The global economy is facing numerous structural challenges. With the looming fourth economic revolution characterised by even more technological development and mechanisation, the future of productive labour is bleak. Most unskilled and semi-skilled workers are likely to lose their jobs. Even some skilled workers are not spared from this emerging catastrophe, as numerous job categories – such as brick-layers – are increasingly becoming redundant.
I read lots of articles these days pointing to the rapid expansion of renewable energy as a reason to be hopeful about our unfolding climate crisis. Unfortunately, the climate doesn't care how many solar panels and wind farms we build.
At the People’s Climate March back last spring, all along that vast river of people, the atmosphere was electric. But many of the signs and banners were far too focused on electricity. Yes, here and there were solid “System Change, Not Climate Change”-themed signs and banners. But far too many of the slogans on display asserted or implied that ending the climate emergency and avoiding climatic catastrophes like those that would occur months later — hurricanes Harvey and Irma and the mega-wildfires in the U.S.
THIS year has seen renewable records smashed in the UK. On 21 April, the country went a whole day without using coal to generate electricity – the first such day for 135 years. Then on 7 June, particularly sunny and windy conditions meant that renewable sources supplied more than half the UK’s electricity.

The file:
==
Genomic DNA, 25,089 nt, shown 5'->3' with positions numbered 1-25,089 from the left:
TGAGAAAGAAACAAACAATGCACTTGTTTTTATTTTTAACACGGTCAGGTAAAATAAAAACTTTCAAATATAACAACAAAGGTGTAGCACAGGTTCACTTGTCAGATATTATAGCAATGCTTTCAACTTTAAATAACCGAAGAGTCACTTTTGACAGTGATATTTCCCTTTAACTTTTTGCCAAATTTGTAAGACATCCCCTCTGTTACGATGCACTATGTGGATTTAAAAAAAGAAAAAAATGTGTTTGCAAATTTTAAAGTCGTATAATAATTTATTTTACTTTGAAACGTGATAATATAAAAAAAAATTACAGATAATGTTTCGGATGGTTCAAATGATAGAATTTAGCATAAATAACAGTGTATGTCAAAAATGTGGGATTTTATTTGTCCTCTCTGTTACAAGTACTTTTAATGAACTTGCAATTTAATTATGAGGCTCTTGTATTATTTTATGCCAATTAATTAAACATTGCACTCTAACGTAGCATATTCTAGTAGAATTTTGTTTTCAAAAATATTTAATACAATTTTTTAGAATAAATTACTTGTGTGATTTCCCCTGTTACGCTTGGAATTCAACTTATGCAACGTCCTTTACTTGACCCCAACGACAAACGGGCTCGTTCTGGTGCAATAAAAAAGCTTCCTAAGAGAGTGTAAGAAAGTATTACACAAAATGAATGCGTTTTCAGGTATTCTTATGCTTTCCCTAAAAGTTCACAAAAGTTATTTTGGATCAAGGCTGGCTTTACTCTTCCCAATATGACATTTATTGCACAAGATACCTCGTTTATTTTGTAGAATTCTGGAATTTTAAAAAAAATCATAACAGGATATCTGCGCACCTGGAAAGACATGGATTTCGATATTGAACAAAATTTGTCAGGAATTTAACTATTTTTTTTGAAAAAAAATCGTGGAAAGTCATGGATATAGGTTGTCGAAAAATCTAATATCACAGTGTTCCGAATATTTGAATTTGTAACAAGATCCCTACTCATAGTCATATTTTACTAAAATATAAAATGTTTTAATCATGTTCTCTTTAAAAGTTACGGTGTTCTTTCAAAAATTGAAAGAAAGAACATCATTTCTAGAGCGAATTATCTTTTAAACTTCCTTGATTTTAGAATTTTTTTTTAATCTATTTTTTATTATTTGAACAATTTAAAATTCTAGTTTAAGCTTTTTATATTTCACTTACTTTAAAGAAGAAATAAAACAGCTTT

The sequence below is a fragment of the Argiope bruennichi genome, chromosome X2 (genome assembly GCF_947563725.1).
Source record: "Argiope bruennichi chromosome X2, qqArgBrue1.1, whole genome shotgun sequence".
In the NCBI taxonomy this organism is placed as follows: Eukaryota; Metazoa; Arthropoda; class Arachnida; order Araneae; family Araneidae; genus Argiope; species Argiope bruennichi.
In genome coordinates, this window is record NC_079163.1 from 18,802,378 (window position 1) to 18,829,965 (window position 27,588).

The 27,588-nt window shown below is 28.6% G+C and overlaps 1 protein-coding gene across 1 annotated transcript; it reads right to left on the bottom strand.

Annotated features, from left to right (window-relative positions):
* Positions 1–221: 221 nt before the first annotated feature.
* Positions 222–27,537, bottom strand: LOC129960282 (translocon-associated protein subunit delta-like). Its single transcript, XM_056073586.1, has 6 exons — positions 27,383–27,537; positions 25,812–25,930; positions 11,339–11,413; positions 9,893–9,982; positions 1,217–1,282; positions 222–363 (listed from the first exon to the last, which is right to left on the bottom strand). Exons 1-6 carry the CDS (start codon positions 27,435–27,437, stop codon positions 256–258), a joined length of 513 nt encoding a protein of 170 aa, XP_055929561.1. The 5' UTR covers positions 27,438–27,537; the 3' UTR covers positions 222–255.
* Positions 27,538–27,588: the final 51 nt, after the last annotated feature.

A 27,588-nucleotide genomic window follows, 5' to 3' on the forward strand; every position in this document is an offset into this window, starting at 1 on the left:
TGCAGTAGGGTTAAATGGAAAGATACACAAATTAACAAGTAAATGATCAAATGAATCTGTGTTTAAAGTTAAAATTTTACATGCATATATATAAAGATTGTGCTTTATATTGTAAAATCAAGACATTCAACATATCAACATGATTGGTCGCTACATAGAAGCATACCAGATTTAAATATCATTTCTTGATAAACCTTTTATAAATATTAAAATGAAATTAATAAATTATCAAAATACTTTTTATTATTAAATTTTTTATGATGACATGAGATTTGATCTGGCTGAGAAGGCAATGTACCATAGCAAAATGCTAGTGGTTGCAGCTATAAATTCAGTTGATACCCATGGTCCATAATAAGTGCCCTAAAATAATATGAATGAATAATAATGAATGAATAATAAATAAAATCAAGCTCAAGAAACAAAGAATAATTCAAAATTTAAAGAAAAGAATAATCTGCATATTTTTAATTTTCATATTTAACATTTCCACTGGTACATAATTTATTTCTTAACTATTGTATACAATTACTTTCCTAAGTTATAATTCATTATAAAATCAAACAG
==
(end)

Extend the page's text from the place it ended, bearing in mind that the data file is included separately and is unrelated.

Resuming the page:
Achievements like these make it sound like the green revolution is well under way. Many think the growth of renewables is now unstoppable, and that clean energy will entirely replace fossil fuels in the not-too-distant future.
As record-breaking rainfall and unprecedented flooding continue to batter the greater Houston area and along the Gulf coast on Tuesday, energy watchdogs groups are warning of "a credible threat of a severe accident" at two nuclear reactors still operating at full capacity in nearby Bay City, Texas.
In July,UN Secretary Ban Ki-Moon highlighted the role of hydropower in boosting the use of renewable energy globally, when he visited a nonprofit institute in China that helps emerging nations develop and build hydropower plants. Many countries consider hydroelectricity a clean source of power because it doesn’t involve burning dirty fossil fuels. But that’s far from true. Hydropower is a significant source of greenhouse gas emissions: a new study shows that the world’s hydroelectric dams are responsible for as much methane emissions as Canada.
Nearly 50 years ago, the U.S. electric utility industry was warned about potential risks posed by climate change if it continued to rely on fossil fuels. Rather than heed those warnings, the industry spent the following decades instilling public doubt and making substantial investments in fossil fuels—according to a report released Tuesday by the Energy and Policy Institute (EPI).
Mayors across the country have vowed to deliver on the goals of the Paris climate accord in defiance of President Trump’s decision to back out. But how can they, realistically, when the national government is questioning climate science and promoting coal, fracking, and pipelines?
"When a local economy is dominated by enterprises that work to extract value for Wall Street banks or corporations controlled by absentee owners, communities are drained of their common wealth."